Anda di halaman 1dari 6

S e v e re S t a g e 2: F u s e o r

a, b
Scott B. Shawen, MD *, Theodora C. Dworak, MD

 Stage II posterior tibial tendon dysfunction  Acquired flat foot deformity  Fusion

 Surgical treatment of stage II posterior tibial tendon dysfunction is highly variable and de-
pends on patient age, level of function, severity of deformity, and neurologic involvement.
 Flat foot reconstruction with joint and motion preservation is traditionally indicated for
young patients with flexible deformity and no adjacent joint osteoarthritis.
 Triple arthrodesis of the subtalar, calcaneal cuboid, and the talonavicular joints, or double
arthrodesis of the subtalar and talonavicular joints, is indicated in older patients with lower
demand and/or chronic osteoarthritic change in the affected joints, or in patients with a
neurologic origin of the flatfoot deformity.


Stage II posterior tibial tendon dysfunction or adult acquired flat foot deformity can be
difficult to treat with a single surgical approach. Patients who meet the requirements
for stage II disease can have a myriad of deformity and symptoms; therefore, surgical
intervention must be tailored to the patient’s specific condition. The severity of the
deformity, patient functional level, age, comorbidities, and potential underlying neuro-
logic cause must be considered to determine the best course of treatment. This article
examines when fusion, verses reconstruction, is the appropriate treatment of patients
with severe stage II posterior tibial tendon dysfunction.


Posterior tibial tendon dysfunction or adult acquired flat foot deformity was first
described by Johnson and Strom1 in 1989 and was originally classified into 3 stages.
Patients with stage I disease exhibit pain along the posterior tibial tendon and have

The author has nothing to disclose.

OrthoCarolina Foot & Ankle Institute, 250 N Caswell Road #200, Charlotte, NC 28207, USA;
Walter Reed National Military Medical Center, 8900 Wisconsin Avenue, Bethesda, MD
20889, USA
* Corresponding author.
E-mail address:

Foot Ankle Clin N Am - (2017) -–-
1083-7515/17/ª 2017 Elsevier Inc. All rights reserved.
2 Shawen & Dworak

mild weakness with single-limb heel rise but have minimal deformity. As the condition
progresses to stage II, patients develop increasing difficulty with the single-limb heel
rise and display severe weakness of the posterior tibial tendon due to elongation and
degeneration of the tendon.1,2 As a result, the hind foot begins to develop a valgus po-
sition, but this deformity remains flexible. In stage III disease, the position of the hind-
foot remains fixed in valgus. A fourth stage, added by Myerson3 in 1997, is
characterized by the deformity expanding to the ankle joint, with the talus also falling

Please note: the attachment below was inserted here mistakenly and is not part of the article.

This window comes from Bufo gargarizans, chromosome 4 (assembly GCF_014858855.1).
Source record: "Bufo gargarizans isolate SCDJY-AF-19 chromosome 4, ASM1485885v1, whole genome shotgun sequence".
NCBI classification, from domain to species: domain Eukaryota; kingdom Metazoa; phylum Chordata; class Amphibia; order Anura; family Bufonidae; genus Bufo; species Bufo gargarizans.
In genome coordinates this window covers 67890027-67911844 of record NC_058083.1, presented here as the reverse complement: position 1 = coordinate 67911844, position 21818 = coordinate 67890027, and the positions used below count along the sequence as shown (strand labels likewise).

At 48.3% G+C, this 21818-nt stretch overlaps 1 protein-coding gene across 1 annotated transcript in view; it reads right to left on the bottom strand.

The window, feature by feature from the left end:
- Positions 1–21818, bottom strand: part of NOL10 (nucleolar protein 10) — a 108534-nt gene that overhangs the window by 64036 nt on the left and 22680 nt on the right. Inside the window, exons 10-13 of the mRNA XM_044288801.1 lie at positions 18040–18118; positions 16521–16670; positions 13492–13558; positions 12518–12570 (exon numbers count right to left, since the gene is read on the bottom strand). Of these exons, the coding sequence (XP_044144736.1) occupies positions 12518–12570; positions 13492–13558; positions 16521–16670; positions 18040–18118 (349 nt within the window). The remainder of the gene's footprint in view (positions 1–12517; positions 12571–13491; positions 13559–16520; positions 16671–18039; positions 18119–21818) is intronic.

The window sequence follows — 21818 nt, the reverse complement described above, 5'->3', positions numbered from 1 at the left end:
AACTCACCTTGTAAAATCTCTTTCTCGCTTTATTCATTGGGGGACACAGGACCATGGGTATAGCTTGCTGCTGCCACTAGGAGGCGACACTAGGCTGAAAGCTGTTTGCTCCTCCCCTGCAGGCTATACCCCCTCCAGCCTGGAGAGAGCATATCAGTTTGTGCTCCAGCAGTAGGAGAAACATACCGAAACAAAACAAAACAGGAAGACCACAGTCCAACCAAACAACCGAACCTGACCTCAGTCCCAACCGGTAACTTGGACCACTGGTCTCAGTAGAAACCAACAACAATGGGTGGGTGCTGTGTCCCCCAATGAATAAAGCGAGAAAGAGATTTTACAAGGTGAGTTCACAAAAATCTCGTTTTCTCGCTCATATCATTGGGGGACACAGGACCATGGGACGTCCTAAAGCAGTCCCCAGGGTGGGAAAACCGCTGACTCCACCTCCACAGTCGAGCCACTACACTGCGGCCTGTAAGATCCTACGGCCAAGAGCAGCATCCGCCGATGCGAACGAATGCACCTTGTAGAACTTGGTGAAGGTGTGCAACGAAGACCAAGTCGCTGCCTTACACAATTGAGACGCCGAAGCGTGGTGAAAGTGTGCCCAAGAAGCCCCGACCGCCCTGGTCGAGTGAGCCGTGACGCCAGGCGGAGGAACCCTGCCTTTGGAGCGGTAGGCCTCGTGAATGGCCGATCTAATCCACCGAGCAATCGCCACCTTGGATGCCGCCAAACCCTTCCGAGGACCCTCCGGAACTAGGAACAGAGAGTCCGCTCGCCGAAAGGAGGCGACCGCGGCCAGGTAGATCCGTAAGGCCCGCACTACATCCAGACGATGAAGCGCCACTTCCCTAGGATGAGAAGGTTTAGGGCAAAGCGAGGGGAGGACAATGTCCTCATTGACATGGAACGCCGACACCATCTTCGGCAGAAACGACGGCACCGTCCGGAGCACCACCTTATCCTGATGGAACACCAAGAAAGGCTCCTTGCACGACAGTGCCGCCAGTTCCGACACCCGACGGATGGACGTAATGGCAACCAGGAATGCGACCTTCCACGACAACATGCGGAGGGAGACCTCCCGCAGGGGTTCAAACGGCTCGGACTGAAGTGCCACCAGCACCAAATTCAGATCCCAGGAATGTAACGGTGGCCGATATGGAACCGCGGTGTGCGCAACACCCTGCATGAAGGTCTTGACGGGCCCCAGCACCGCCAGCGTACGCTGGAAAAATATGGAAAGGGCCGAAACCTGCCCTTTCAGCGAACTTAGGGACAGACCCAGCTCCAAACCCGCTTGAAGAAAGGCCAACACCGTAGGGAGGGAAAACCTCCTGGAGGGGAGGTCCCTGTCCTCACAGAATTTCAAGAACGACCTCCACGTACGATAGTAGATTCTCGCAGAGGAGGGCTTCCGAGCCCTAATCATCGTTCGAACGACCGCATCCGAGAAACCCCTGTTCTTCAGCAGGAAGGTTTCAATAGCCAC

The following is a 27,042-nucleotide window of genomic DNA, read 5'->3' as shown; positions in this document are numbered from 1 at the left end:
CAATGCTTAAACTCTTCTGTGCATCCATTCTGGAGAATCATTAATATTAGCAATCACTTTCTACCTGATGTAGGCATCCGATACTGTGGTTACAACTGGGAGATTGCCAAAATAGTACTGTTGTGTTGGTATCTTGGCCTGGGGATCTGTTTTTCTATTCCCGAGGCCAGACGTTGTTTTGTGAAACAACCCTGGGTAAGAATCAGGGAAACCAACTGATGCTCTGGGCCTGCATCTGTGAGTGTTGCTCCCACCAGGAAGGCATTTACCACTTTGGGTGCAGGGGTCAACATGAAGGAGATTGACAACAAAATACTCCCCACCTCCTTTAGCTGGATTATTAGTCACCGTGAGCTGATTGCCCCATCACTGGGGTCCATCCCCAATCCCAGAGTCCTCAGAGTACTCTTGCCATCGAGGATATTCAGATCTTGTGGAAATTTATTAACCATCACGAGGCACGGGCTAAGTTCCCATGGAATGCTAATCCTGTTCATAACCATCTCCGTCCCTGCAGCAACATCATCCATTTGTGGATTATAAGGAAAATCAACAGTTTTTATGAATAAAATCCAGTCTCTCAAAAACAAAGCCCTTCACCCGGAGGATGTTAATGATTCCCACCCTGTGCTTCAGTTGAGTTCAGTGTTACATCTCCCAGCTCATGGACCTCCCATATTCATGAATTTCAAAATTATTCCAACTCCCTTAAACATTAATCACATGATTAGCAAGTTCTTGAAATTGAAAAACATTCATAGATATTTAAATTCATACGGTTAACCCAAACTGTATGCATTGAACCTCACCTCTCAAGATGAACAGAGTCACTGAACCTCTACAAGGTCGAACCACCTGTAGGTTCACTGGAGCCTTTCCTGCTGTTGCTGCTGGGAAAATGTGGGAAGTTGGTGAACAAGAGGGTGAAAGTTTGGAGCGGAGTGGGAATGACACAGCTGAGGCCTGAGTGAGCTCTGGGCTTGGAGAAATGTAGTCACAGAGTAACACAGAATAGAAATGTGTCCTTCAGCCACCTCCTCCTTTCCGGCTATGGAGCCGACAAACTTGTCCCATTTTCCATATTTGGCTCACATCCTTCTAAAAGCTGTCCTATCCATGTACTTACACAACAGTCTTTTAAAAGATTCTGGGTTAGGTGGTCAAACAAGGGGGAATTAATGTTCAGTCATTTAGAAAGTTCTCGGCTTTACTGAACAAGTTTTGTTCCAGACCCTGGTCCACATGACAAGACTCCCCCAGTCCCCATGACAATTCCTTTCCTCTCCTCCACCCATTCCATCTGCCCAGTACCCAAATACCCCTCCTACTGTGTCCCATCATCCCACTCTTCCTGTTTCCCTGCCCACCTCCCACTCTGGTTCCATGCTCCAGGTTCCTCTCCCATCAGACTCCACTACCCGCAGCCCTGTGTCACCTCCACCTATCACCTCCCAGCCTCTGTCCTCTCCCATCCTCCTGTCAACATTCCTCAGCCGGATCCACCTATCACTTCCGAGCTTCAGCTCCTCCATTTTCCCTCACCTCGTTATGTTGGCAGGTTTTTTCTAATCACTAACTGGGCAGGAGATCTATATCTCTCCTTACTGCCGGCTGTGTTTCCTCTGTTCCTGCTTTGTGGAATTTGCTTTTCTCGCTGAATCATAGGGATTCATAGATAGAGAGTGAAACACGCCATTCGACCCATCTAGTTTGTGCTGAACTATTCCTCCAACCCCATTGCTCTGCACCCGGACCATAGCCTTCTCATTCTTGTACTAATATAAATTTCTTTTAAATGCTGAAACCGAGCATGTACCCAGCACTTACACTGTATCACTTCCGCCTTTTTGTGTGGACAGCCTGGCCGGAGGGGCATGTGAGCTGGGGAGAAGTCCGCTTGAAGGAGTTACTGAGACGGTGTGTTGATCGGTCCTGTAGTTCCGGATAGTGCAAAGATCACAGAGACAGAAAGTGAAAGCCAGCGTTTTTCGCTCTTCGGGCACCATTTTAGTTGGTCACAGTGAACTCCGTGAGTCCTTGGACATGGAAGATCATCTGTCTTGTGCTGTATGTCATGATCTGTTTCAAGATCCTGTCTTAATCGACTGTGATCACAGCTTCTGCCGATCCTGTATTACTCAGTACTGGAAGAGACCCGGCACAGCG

into valgus, and the development of osteoarthritic changes in the ankle. These stages
are helpful to guide treatment; however, stage II affects a large group of patients with a
spectrum of disease severity; therefore, treatment within this category can vary.
Due to the complexity of posterior tibial tendon dysfunction and help guide surgical
treatment, in 2007, Bluman and colleagues4 expanded the classification system to
consider not only the position of the hind foot but also deformity of the forefoot and
medial column instability. Patients with stage IIA1 have flexible forefoot varus in addition
to flexible hind foot valgus, whereas patients with stage IIA2 have fixed forefoot varus.
Stage IIB patients exhibit forefoot abduction in addition to flexible hind foot varus and
stage IIIC patients have medial column instability, fixed forefoot varus, and continue
to have flexible hind foot valgus.4 This expansion of the classification system stratified
patients who were previously considered to have similar disease manifestation.


The treatment of any foot and ankle condition should begin with through history and
physical examination. Patients who are early in the disease process often report
medial ankle pain and swelling, due to tendinopathy, along the posterior tibial tendon.5
Medial ankle pain can dissipate as patients progress in deformity and disease pro-
cess. Additionally, careful attention to physical examination findings should focus
on the presence of the too many toes sign, and the ability of the patient to do a
single-limb heel rise on the affected extremity.3 Physical examination of the hind
foot to determine if the valgus deformity is fixed or flexible will separate stage II pa-
tients who are likely to benefit from reconstruction from stage III patients who will
require triple arthrodesis.6
Radiologic evaluation with weightbearing views of the ankle and foot are used to